Online Donation


Understanding Mental Health

Mental Health is the capacity of the individual, the group and the environment to interact with one another in ways that promote subjective wellbeing, the optimal development and the use of mental abilities (cognitive, affective and relational), the achievement of individual and collective goals consistent with justice, and the attainment and preservation of conditions of fundamental equality.
                        -Bhargavi VDavar & Deepra Dandekar
                         Centre for Advocacy in Mental Health, Bapu Trust, Pune

Mental illness, to say in the most basic terms, is a state of the psyche where mental and social skills that we usually take for granted cease to function in the manner they are supposed to. To a 'normal' person, the world of a person with mental illness leading to psychosocial disability is a cuckoo's nest: it does not exist, except in the sensory hallucinations of the 'affected' person. Mental illness is often short-term and easy to manage with appropriate treatment and therapy. It is only a very small percentage that becomes chronic with a load of incapacity.

Mental illness could be classified as a disability, because like other forms of disability, it creates "difficulty in the performance and roles expected of the individual in his or her social and cultural milieu." Based on this definition, the inclusion of mental illness in the Persons with Disability Act of 1995 has created a milestone in the Government of India's policies and judgments in courts of law.

Further classifications of disability (which includes mental disability) have evolved out of Indian Disability Evaluation Assessment Scale (IDEAS), a measurement tool for disability developed by the Indian Psychiatric Society and Dr. R. Thara of SCARF, accepted by the Government of India (Gazette of India, February 27, 2002: Number 49, Notified by the Ministry of Social Justice and Empowerment).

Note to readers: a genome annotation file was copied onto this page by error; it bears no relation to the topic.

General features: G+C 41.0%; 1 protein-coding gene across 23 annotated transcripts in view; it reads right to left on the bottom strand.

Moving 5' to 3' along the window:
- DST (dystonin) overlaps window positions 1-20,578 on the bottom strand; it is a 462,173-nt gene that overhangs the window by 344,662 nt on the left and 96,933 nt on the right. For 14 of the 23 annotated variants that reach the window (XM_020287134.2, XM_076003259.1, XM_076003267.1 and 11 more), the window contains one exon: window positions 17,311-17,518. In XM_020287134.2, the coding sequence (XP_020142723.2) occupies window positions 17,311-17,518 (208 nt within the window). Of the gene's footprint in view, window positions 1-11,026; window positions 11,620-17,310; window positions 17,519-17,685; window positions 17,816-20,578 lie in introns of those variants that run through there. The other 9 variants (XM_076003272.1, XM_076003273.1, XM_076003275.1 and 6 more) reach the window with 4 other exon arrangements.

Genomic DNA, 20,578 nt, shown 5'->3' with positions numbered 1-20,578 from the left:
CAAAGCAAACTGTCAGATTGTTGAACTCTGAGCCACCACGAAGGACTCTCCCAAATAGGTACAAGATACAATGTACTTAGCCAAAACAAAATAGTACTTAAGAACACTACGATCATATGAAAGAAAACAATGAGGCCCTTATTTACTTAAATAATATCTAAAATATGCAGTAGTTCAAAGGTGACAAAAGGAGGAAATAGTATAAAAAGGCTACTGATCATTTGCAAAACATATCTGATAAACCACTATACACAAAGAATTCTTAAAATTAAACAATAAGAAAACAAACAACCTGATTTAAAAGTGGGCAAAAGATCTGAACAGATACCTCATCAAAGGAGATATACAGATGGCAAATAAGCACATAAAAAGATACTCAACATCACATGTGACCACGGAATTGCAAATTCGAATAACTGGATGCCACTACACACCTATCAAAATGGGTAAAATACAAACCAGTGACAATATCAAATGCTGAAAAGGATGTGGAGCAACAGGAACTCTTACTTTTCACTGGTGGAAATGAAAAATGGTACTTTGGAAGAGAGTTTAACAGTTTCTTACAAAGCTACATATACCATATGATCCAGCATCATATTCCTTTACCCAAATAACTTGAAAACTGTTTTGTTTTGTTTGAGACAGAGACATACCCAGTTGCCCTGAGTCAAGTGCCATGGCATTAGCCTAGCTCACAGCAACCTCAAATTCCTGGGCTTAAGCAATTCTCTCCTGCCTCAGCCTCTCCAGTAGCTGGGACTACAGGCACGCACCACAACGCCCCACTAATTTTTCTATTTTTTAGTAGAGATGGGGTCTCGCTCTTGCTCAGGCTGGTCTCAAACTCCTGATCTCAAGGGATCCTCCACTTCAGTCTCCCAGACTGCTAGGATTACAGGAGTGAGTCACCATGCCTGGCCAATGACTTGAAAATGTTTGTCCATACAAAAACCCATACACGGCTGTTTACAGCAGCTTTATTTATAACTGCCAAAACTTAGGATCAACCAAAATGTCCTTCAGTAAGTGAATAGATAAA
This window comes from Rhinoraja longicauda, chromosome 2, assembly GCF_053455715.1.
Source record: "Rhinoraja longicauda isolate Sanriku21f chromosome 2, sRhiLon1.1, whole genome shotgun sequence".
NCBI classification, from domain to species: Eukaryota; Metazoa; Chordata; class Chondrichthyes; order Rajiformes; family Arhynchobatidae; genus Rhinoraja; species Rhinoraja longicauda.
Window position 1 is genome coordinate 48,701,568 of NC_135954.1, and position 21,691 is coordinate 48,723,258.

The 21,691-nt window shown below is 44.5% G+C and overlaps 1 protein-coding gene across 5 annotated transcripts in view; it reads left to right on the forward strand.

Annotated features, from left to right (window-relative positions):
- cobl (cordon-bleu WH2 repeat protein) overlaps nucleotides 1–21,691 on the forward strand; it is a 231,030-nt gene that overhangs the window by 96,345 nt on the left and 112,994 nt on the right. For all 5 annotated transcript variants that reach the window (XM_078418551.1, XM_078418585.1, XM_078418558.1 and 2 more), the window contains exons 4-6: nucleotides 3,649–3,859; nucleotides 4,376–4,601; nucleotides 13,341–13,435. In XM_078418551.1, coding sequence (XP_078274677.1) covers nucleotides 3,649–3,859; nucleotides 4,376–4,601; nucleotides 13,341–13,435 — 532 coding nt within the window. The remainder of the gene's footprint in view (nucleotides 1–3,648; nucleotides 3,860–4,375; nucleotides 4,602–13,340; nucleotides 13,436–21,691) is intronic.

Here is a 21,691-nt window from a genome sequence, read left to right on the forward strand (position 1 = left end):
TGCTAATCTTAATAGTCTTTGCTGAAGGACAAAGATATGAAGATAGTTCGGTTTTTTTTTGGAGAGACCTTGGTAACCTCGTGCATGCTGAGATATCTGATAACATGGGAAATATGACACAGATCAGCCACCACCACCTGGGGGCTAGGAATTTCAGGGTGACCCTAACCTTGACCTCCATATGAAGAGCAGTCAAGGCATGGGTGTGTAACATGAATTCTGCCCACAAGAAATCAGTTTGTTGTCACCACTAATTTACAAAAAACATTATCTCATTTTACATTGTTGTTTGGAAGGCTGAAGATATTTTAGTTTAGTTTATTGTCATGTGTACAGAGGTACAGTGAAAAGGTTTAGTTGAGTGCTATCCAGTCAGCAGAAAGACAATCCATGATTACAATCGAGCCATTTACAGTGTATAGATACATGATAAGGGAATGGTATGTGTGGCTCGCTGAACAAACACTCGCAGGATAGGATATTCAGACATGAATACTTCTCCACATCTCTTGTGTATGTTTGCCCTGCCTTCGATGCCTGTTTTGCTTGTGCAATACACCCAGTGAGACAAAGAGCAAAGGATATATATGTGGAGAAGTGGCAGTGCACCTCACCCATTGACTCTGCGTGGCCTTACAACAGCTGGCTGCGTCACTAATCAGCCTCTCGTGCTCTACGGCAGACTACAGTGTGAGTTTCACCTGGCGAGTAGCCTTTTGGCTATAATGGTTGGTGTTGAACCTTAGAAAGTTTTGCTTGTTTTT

This measurement tool defines the following indicators for persons with disability:
  • Self Care: Personal Hygiene, Eating Habits, Personal Belongings, Living Space
  • Inter-personal Activities: Forming and Maintaining Social Relationships, Emotional Response, Physical Intimacy
  • Communication and Understanding: Spoken and Written Language, Ability to Converse, Use of Communication Skills and Devices
  • Work: Employment, House Work, Student Regularity and Competence.

These are currently used as measuring devices for psychosocial disability, on the basis of which services for persons with such disability are expected to be designed. Welfare measures expected from state are also supposed to be planned on this basis - which has actually happened in some states of India.

The Laws of the Land

While the Mental Health Act, 1987, is the only law referring directly to mental health issues - there are many others that apply to and affect, therefore, Indian citizens with psychosocial disability.

The Mental Health Act, 1987, was the first change that the post-,,,1947 Indian Republic formulated to replace the archaic Indian Lunacy Act formed by the British in 1912. The Central and State Mental Health Authority Rules were notified in 1990. All State Governments and Union Territories were directed to establish the State Mental Health Authority in compliance with the Mental Health Act in 1991.

The Indian Lunacy Act of 1912 was based upon the firm belief that people with psychosocial disability need to be segregated and kept in confinement to 'protect' the rest of society from their 'dangerous' presence. The Mental Health Act of 1987 looks in a concentrated manner at this issue of confinement and seeks to lay down in details the norms for institutionalized care and treatment from a perspective definitely more humanistic than the previous Act. One wonders, however, if the need for confinement was still the hidden belief guiding the new law -as seems deducible from the scant reference to the rights of the people it applies to, as also to community-based care. This worry is deepened further when one thinks about the divorce laws of the country specifying psychosocial disability as a ground for divorce, of the prevalent norm of magistrates determining the need for institutionalized treatment and so on so forth. Not to mention that even the scant provisions in the Mental Act of 1987 are flouted within mental health care and treatment services provided by the government.